Although a risk assessment should confirm design compliance of a piece of plant equipment, some aspects of plant safety are subtler or user specific. A common way to assess this is to have a trained operator test the equipment. The operator should verify ergonomic adjustability, visibility or line of sight, any auxiliary component changes, and other controls that may be applicable.

Before purchasing new equipment or machinery, conduct a risk assessment. Take a thorough look at your workplace to identify situations and processes that may cause harm, particularly to people.

Suppliers may also conduct a demonstration to illustrate the important features of the equipment. It’s also a good practice to create a machine and equipment checklist to make sure that the equipment meets the safety standards of the workplace.

Once purchasers understand the different features available, they can decide if the equipment is suitable. A pre-site inspection for where the machine or equipment is going is also an important consideration.

Post-purchase considerations
After the order has been made, there are additional safety considerations to keep in mind.
Hold a meeting to confirm all aspects of the order, including the installation plan, applicable standards, safe work procedures, and additional training requirements. Consider including relevant workers who may not have been involved in the initial stages of the purchase. This meeting can help get everyone up to speed on the plan and training requirements, which can prevent delays when the equipment arrives.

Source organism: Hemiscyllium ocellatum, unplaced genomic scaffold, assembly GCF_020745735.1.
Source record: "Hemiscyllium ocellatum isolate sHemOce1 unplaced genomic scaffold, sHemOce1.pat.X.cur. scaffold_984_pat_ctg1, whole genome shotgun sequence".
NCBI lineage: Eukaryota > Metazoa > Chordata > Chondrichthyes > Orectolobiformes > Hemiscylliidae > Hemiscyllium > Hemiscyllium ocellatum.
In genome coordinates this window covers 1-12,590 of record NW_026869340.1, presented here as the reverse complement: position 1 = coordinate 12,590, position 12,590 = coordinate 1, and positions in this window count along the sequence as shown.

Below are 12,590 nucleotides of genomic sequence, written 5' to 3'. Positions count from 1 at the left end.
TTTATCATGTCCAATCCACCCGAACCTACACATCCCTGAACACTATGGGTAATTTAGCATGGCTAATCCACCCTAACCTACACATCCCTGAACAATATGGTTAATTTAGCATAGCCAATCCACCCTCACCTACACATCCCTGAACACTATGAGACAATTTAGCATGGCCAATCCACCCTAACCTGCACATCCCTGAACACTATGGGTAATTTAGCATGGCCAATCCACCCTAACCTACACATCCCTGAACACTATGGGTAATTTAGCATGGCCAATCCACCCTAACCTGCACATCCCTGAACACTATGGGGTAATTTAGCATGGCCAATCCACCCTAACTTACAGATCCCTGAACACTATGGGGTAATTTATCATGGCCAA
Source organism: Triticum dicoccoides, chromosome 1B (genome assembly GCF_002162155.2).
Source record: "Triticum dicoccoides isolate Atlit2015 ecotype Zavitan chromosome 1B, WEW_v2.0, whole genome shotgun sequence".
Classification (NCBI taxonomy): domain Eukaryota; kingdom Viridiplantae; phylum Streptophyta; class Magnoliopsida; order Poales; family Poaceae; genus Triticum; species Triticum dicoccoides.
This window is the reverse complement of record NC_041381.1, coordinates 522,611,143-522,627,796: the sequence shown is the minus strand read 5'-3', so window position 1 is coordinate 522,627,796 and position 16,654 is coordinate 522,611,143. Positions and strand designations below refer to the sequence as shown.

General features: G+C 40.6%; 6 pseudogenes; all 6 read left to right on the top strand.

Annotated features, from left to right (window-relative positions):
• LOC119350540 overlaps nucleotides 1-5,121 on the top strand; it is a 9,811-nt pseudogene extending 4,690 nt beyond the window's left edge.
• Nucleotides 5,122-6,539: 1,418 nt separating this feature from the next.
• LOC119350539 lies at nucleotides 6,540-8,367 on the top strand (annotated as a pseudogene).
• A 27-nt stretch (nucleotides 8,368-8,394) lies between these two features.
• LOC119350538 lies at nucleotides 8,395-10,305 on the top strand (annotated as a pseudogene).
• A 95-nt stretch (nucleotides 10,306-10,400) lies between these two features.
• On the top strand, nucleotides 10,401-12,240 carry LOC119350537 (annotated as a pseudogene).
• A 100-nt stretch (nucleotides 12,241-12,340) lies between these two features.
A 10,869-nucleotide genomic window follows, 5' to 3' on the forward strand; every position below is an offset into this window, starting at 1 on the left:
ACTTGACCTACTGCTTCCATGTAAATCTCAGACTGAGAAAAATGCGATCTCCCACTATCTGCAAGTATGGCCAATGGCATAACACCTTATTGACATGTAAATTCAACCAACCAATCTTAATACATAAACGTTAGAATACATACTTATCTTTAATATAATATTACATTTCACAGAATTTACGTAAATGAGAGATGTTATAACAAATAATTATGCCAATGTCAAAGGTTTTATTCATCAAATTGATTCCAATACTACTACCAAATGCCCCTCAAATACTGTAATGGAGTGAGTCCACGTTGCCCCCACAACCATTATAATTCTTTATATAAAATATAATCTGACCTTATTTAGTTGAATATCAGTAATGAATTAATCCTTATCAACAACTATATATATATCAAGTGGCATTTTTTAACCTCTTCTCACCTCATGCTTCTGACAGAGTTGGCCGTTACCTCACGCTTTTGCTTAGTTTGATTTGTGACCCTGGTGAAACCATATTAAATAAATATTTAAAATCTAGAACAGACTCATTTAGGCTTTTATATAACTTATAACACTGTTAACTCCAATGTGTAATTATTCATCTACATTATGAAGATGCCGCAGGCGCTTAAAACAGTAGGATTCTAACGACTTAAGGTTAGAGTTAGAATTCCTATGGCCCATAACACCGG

Prioritizing health and safety during procurement is not only prudent, but it also makes good business sense. It delivers harm reduction, cost savings, enhanced organizational performance and long-term financial gain.
Once Amir has been trained on how to conduct the appropriate checks and balances before procuring equipment, he will be able to create a more efficient production line, while keeping his employees safe on the job.
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The Canadian Centre for Occupational Health and Safety (CCOHS) promotes the total well-being — physical, psychosocial, and mental health — of workers in Canada by providing information, advice, education, and management systems and solutions that support the prevention of injury and illness.
Visit www.ccohs.ca for more safety tips.